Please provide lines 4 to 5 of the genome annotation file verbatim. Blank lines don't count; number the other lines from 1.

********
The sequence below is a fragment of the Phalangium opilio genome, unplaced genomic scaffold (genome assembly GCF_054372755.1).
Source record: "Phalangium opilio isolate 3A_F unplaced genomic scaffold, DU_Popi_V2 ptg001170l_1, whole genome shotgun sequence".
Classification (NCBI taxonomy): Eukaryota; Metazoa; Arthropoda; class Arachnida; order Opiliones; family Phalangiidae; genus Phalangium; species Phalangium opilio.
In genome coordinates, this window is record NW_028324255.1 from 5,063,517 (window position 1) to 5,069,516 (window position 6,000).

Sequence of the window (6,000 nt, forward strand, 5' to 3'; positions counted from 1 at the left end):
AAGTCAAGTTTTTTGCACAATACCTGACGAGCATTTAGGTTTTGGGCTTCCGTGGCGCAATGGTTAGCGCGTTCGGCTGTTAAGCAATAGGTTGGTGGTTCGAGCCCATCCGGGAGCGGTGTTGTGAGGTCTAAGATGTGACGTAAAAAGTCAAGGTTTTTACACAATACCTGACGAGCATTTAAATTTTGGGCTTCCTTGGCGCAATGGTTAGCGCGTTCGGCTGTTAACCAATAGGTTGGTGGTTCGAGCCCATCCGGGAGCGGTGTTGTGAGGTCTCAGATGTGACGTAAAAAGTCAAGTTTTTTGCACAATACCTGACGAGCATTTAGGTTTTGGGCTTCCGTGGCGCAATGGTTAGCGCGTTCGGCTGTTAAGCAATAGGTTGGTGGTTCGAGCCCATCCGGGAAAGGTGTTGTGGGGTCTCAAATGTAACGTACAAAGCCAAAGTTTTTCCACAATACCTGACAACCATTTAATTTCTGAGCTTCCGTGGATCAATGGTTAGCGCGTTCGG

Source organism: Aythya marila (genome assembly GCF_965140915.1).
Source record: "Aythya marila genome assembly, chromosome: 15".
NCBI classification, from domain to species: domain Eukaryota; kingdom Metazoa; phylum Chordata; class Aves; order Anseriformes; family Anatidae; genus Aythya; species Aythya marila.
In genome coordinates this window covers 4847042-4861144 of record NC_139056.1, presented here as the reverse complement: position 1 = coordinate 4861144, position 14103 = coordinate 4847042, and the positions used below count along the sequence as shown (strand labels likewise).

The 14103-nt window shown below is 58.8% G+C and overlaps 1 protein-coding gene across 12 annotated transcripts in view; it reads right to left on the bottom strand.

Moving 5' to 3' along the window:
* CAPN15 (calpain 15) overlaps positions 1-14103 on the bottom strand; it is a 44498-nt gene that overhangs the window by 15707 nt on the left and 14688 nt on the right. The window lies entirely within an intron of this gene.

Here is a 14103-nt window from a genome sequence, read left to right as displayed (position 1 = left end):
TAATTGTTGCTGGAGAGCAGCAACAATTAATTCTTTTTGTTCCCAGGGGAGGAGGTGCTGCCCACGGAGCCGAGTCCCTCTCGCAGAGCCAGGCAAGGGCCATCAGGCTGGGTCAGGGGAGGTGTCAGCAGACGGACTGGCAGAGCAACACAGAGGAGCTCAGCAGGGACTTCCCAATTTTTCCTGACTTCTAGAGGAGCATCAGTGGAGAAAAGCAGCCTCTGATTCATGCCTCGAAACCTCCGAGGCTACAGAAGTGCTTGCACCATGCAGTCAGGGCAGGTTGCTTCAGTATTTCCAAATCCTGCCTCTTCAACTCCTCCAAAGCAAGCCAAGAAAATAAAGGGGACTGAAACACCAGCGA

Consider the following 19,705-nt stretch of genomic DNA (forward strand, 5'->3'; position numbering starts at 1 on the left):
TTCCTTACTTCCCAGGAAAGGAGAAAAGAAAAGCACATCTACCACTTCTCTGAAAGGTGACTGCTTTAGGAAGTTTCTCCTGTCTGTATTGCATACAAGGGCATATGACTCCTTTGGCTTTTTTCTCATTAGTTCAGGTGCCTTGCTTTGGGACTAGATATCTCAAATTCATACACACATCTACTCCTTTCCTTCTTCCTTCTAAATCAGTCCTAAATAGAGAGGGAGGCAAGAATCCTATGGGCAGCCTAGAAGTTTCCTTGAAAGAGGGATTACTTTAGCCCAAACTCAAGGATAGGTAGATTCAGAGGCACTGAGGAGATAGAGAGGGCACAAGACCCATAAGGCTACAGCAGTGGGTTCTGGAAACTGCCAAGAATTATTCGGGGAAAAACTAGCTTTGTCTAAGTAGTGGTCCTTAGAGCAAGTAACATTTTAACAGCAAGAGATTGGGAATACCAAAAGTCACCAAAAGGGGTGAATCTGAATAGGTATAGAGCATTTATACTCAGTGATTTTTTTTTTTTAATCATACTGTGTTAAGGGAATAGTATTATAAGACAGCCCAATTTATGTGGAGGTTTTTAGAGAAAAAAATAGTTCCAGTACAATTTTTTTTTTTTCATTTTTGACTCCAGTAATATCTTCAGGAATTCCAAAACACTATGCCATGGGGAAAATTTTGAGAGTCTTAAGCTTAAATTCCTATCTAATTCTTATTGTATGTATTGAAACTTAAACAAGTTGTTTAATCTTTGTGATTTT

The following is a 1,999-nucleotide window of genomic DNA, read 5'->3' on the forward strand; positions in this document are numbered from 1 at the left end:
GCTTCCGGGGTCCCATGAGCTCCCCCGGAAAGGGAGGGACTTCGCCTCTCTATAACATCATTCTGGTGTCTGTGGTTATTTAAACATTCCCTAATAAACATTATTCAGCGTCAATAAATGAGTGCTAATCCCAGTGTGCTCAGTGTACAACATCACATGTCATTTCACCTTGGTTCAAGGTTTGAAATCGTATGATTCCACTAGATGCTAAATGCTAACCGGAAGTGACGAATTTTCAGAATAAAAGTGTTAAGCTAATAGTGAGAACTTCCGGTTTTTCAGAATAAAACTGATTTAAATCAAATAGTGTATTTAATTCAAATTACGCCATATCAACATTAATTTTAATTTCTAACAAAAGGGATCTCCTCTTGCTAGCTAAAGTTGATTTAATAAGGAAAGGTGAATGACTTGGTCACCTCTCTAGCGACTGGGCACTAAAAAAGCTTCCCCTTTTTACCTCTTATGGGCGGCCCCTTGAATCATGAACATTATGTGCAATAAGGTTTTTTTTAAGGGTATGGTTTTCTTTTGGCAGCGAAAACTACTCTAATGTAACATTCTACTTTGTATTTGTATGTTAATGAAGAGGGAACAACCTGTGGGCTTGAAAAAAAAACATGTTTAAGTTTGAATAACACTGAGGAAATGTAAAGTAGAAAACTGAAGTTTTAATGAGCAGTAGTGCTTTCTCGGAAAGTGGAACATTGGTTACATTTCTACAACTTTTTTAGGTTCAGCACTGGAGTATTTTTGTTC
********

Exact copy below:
In genome coordinates, this window is record NW_028324255.1 from 5,063,517 (window position 1) to 5,069,516 (window position 6,000).

Sequence of the window (6,000 nt, forward strand, 5' to 3'; positions counted from 1 at the left end):